MEATLESS MONDAY: RUSTIC SAVORY TURNOVERS

I owe the inspiration for these entirely to Susan of The Wimpy Vegetarian.  She lives in the environs of gorgeous Lake Tahoe in Northern California, a stone’s throw (albeit a long one) from where I used to live, and up the road (okay, a long-ish one) from where my son lives.  A few days ago she posted a story about and a recipe for Blackberry-Cherry Turnovers.  Well, her fruit availability is a few weeks ahead of ours, and in correspondence with her about her lovely turnovers (I especially loved that she made them with a handmade flaky pastry rather than commercial puff pastry), she mentioned that really, really fresh fruit makes all the difference.  Given that, I started thinking about how I could take them in a savory direction while waiting on local fruits.

I made her pastry exactly as she instructs.  The only difference was in the way I rolled it out.  I rolled the dough into a square about 16″x16″ so that I could cut it into 4 squares, 4″x4″ each.  After I filled them, I simply folded one corner over its opposite, resulting in triangles.

RUSTIC SAVORY TURNOVERS

Makes 4 turnovers

Aside from making the pastry, this was literally a pantry dinner, as I canvassed what I had in the refrigerator to make the filling.  Feel free to do the same.  Just be sure that nothing in your filling is too wet, and that if it is, you sauté it before adding it to the filling, such as the mushrooms and onions here.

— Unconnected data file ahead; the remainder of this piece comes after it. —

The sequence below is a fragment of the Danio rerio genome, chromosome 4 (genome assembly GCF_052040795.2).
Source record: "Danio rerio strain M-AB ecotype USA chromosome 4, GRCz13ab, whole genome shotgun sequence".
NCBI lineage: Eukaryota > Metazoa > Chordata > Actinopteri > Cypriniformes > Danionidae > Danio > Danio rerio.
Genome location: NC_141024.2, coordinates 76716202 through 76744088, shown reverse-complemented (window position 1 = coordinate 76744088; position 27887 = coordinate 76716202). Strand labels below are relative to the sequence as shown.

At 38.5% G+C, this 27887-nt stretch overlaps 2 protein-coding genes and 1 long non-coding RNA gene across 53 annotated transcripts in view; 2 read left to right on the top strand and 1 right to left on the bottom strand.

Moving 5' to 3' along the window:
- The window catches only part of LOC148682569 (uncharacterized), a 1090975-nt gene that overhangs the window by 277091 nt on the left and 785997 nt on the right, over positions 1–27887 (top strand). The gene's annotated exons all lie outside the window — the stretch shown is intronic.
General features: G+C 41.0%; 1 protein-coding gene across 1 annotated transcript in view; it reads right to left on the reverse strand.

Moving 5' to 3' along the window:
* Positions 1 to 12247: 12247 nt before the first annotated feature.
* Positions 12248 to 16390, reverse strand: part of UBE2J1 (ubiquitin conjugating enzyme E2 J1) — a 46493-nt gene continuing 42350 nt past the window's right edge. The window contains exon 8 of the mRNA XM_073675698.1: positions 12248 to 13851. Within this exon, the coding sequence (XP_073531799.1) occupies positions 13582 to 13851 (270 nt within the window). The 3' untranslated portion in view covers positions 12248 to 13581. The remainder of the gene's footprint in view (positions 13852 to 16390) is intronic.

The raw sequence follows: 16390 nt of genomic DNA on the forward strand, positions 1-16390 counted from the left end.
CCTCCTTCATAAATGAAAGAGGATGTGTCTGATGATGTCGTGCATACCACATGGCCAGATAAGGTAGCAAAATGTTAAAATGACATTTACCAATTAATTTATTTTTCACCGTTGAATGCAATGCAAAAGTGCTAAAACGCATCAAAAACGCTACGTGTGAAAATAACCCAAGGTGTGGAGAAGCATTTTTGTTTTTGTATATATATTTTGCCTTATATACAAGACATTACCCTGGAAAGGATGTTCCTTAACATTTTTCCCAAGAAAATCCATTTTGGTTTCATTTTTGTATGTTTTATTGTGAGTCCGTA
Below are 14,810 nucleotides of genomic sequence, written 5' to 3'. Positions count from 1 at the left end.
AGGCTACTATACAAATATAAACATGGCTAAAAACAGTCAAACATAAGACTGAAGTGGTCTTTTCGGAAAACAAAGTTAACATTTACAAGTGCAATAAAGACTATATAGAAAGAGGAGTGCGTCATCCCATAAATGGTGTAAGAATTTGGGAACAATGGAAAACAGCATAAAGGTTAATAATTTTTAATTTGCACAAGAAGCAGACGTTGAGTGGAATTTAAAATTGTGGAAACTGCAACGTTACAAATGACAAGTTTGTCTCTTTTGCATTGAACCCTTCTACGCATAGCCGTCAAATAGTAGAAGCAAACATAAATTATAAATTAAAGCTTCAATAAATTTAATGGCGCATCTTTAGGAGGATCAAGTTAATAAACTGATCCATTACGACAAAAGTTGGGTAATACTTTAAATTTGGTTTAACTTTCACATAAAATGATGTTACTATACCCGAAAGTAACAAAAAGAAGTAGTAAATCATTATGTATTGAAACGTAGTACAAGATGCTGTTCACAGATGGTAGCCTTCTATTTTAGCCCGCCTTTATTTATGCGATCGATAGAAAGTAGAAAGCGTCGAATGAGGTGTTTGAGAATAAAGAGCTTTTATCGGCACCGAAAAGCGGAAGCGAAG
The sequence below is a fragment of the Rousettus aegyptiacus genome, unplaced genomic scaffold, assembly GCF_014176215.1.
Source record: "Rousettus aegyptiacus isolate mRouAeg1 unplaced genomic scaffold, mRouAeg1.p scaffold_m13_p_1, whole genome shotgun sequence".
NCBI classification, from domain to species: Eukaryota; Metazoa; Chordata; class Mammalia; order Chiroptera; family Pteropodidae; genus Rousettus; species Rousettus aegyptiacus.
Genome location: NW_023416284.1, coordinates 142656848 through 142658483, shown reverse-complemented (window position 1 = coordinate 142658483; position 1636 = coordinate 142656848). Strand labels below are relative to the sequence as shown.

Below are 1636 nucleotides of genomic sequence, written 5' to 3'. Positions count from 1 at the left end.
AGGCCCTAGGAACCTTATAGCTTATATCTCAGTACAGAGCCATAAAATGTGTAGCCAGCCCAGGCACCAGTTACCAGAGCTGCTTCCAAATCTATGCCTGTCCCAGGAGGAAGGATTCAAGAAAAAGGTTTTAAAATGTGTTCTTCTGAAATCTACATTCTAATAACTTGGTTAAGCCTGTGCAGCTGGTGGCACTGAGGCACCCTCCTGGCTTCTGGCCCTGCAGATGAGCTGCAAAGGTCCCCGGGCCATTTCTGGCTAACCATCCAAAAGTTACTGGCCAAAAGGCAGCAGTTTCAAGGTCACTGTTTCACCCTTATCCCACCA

By the way, I could still catch a lingering scent of the turnovers the next morning.  It was a lovely way to start the day.

8 mushrooms, stems removed and saved in your stock bag, caps 1/4″ slices

Olive oil

1/2 yellow onion, small dice

1 clove garlic, smashed and minced

Pinch of red pepper flakes

1 teaspoon fresh oregano, minced

1/4 cup oil-packed sun-dried tomatoes drained, roughly chopped

1/4 cup feta cheese, roughly chopped

Sea or kosher salt and pepper to taste

1 egg, whisked

  1. Prepare the pastry according to Susan’s instructions.
  2. Film the bottom of a skillet with olive oil, and warm the skillet over medium heat.  When hot, the oil will shimmer, or ribbon, so watch it.  At that point, add the mushrooms along with a pinch of salt.  The salt will draw water from the mushrooms and cook them along a bit faster.  When you can’t see water boiling in the bottom of the skillet, add the onion and sauté until softened.  Add the garlic and oregano, and sauté until fragrant.  Remove the skillet from the heat and transfer its contents to a mixing bowl.
  3. Stir in the sun-dried tomatoes and feta cheese.  DO NOT season with salt and pepper until you’ve added the tomatoes and feta.  Both are salty, so add salt, if any, only after you’ve added them.  Set filling aside to cool a bit while you roll out the pastry.
  4. Preheat your oven to 400 degrees.
  5. Flour your work surface as well as the surface of the pastry. How often will you encounter a rolling instruction that actually wants you to roll it into a square shape?  Get it as close to 16″x16″ as possible.  Use a sharp knife to quarter it into 4 squares that are 4″x4″.  Separate them a bit.  Brush the edges with the beaten egg.